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Patients will be seen after appointment time only

The sign next to the check-in desk reads "Patients will be seen at or after appointment time." The word "at" is actually a typo that no one has mustered the courage to point out to the powers behind the sliding window shuffling medical files. Complain and they will likely shuffle you right to the bottom of the stack.

This helps explain why I detest visiting the doctor. Doctors themselves are all right, as far as individuals go. It's their method and their madness (or maybe it's mine) that I abhor.

Just to see a practitioner of medicine I must use copious amounts of my precious time, which I've saved up by hurrying through life, reading Trailer Living magazine in the reception area. This requires me to mix with people whose germs represent more contagious and deadly strains than my own.

Then there are the staging areas where various office staff members leave me to twiddle my thumbs, indefinitely. First, the receptionist asks me to fill out the same papers I completed on my last visit six years ago. It takes three minutes to write the identical information in six different places and 45 minutes to select a safe seat and a suitable publication.

Next, a nurse calls me to the weight-temperature-blood pressure arena, where she becomes the third person (not counting the lady with the phlegmy cough determined to convince me she has more disorders than anyone the doctor ever treated) to inquire into my physical complaints. I am left here while she goes to get more paper for notes, and roll her eyes.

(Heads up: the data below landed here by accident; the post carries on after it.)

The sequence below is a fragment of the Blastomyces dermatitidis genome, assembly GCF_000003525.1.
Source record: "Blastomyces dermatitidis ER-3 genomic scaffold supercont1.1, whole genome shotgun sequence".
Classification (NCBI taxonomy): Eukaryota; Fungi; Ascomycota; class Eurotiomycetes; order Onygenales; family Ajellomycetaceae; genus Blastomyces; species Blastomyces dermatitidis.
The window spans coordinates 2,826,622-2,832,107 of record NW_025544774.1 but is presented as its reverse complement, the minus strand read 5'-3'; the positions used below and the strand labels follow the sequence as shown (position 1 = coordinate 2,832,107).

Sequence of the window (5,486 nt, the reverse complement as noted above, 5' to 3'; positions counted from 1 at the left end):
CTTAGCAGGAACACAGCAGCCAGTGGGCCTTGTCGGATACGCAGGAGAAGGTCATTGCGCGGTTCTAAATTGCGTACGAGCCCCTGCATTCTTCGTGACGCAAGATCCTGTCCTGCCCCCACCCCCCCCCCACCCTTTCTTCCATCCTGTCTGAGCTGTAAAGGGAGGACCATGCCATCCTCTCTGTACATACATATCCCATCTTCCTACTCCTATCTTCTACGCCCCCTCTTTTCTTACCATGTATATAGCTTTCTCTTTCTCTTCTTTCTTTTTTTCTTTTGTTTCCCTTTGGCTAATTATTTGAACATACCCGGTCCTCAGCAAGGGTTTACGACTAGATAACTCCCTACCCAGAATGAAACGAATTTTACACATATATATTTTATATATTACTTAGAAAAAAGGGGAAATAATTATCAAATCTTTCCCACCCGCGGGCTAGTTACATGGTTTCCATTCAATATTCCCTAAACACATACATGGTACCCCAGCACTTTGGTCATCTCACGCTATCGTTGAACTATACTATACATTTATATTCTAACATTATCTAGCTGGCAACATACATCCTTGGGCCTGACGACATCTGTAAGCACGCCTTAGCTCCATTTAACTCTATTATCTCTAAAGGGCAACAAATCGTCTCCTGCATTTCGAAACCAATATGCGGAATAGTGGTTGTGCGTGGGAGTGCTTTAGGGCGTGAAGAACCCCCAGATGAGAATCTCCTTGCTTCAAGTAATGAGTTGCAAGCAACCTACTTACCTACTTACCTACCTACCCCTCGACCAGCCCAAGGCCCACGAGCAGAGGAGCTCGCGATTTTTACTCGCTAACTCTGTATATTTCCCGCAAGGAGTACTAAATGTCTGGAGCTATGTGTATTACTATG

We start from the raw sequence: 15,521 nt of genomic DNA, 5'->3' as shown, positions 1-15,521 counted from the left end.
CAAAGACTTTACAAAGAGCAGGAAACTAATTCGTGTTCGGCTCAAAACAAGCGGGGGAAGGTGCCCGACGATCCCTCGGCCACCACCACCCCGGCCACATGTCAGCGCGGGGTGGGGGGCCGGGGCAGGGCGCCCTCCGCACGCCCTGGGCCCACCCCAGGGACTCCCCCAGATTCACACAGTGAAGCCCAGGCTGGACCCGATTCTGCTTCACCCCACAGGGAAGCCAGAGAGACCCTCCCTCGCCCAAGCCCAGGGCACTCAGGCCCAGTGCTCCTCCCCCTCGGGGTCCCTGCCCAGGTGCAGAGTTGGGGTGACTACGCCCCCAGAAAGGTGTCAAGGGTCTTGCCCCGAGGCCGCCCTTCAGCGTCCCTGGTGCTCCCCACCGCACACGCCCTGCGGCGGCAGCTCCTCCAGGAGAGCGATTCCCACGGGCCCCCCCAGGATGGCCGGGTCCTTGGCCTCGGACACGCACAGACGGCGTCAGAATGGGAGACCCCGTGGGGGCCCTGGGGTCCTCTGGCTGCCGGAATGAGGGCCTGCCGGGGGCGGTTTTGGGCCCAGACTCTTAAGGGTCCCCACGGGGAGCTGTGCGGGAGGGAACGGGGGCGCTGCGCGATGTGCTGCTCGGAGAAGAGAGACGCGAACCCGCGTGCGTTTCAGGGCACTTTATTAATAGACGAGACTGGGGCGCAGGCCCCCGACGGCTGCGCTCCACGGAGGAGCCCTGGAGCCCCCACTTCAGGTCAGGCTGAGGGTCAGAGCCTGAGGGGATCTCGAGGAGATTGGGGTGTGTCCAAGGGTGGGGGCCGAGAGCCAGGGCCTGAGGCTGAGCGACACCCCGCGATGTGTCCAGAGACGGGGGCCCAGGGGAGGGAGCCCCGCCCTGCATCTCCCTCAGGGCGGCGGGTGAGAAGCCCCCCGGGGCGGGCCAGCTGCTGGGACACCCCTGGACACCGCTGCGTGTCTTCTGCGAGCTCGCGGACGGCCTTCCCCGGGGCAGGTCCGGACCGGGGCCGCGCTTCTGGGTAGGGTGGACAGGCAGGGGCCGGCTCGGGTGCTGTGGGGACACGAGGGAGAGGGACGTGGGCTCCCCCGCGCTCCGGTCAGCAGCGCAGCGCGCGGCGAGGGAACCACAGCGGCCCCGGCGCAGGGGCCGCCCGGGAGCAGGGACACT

From here, an escort leads me to the stark white examination room devoid of literature except a pamphlet about urinary tract infections, and two posters; one picturing a normal versus an enlarged prostate and one showing the various stages of a ghastly toenail fungus. I choose to look down at my thumbs as they spin around each other for the next thirty minutes.

And finally, I am directed to the doctor's personal lair with bound volumes, in which I can only read the pronouns and prepositions, lining the shelves. At this point she tells me she would help me, but it appears I died of chronic chorynealsymposia last week. She will bill my survivors.

This brings me to my next point. After repeating my symptoms to the appointment booker, receptionist, temperature taker, personal escort and finally the physician, they all have a conference outside the door where they flip a three-sided coin to decide which of the following to drop on me:

1) "Mrs. Adams, you have a deadly illness for which no treatment exists and you have only two hours to live; barely enough time to get dressed, make your next appointment and drive home."

2) "You, madam, are a deranged hypochondriac, presenting with psychosomatic symptoms, who has wasted our valuable time which we could have used to save Mr. Rodrigez. He keeled over filling out his paperwork. Therefore, you will receive a $10,000 "consumption" charge which your insurance company will refuse to pay."

3) "Something is wrong with you. We don't know what. But while we try to decide we will subject you to several demeaning and invasive tests, just routine you know. You may, however, spend the remainder of your life, we can't tell you how long that will be, coping with the uncertainty of what ails you."

The stress of thinking about it causes me to develop new symptoms by the dozens. I would share them with you, but the dentist will see me now.



Web posted on Thursday, July 29, 2004


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